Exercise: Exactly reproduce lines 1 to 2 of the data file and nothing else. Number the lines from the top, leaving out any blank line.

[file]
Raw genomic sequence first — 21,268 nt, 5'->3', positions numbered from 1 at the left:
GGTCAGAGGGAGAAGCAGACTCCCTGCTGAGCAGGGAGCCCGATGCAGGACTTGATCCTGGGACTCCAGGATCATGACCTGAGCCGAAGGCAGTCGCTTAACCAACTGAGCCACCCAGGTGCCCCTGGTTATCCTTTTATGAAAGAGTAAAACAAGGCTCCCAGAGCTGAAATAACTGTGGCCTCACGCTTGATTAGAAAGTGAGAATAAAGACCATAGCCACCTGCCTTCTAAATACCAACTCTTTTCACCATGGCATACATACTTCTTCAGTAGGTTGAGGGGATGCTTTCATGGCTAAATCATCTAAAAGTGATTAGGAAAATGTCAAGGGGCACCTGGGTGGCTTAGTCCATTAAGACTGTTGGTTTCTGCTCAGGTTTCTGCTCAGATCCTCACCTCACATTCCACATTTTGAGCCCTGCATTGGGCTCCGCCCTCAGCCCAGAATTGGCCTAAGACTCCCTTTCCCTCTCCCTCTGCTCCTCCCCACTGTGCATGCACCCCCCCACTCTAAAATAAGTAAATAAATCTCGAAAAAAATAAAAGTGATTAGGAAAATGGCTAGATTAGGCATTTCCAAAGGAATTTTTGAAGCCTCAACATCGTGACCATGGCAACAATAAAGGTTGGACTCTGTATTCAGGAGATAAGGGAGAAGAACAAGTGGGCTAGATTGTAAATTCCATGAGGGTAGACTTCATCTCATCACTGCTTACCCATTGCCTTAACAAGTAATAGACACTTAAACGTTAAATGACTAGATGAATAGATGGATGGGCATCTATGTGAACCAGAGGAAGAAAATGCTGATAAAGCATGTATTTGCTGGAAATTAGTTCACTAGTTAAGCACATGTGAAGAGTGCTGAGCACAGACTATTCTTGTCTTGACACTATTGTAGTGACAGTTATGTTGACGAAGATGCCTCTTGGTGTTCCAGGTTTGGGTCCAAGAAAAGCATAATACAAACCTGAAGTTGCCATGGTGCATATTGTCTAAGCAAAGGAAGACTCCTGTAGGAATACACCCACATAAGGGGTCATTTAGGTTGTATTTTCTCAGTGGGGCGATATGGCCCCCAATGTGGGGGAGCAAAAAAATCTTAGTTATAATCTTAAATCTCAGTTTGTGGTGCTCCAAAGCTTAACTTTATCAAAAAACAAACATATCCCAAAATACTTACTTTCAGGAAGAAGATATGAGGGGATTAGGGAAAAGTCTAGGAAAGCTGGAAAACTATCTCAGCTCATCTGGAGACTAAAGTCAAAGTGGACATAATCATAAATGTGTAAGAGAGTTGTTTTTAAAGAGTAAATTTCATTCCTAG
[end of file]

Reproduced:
Raw genomic sequence first — 21,268 nt, 5'->3', positions numbered from 1 at the left:
GGTCAGAGGGAGAAGCAGACTCCCTGCTGAGCAGGGAGCCCGATGCAGGACTTGATCCTGGGACTCCAGGATCATGACCTGAGCCGAAGGCAGTCGCTTAACCAACTGAGCCACCCAGGTGCCCCTGGTTATCCTTTTATGAAAGAGTAAAACAAGGCTCCCAGAGCTGAAATAACTGTGGCCTCACGCTTGATTAGAAAGTGAGAATAAAGACCATAGCCACCTGCCTTCTAAATACCAACTCTTTTCACCATGGCATACATACTTCTTCAGTAGGTTGAGGGGATGCTTTCATGGCTAAATCATCTAAAAGTGATTAGGAAAATGTCAAGGGGCACCTGGGTGGCTTAGTCCATTAAGACTGTTGGTTTCTGCTCAGGTTTCTGCTCAGATCCTCACCTCACATTCCACATTTTGAGCCCTGCATTGGGCTCCGCCCTCAGCCCAGAATTGGCCTAAGACTCCCTTTCCCTCTCCCTCTGCTCCTCCCCACTGTGCATGCACCCCCCCACTCTAAAATAAGTAAATAAATCTCGAAAAAAATAAAAGTGATTAGGAAAATGGCTAGATTAGGCATTTCCAAAGGAATTTTTGAAGCCTCAACATCGTGACCATGGCAACAATAAAGGTTGGACTCTGTATTCAGGAGATAAGGGAGAAGAACAAGTGGGCTAGATTGTAAATTCCATGAGGGTAGACTTCATCTCATCACTGCTTACCCATTGCCTTAACAAGTAATAGACACTTAAACGTTAAATGACTAGATGAATAGATGGATGGGCATCTATGTGAACCAGAGGAAGAAAATGCTGATAAAGCATGTATTTGCTGGAAATTAGTTCACTAGTTAAGCACATGTGAAGAGTGCTGAGCACAGACTATTCTTGTCTTGACACTATTGTAGTGACAGTTATGTTGACGAAGATGCCTCTTGGTGTTCCAGGTTTGGGTCCAAGAAAAGCATAATACAAACCTGAAGTTGCCATGGTGCATATTGTCTAAGCAAAGGAAGACTCCTGTAGGAATACACCCACATAAGGGGTCATTTAGGTTGTATTTTCTCAGTGGGGCGATATGGCCCCCAATGTGGGGGAGCAAAAAAATCTTAGTTATAATCTTAAATCTCAGTTTGTGGTGCTCCAAAGCTTAACTTTATCAAAAAACAAACATATCCCAAAATACTTACTTTCAGGAAGAAGATATGAGGGGATTAGGGAAAAGTCTAGGAAAGCTGGAAAACTATCTCAGCTCATCTGGAGACTAAAGTCAAAGTGGACATAATCATAAATGTGTAAGAGAGTTGTTTTTAAAGAGTAAATTTCATTCCTAG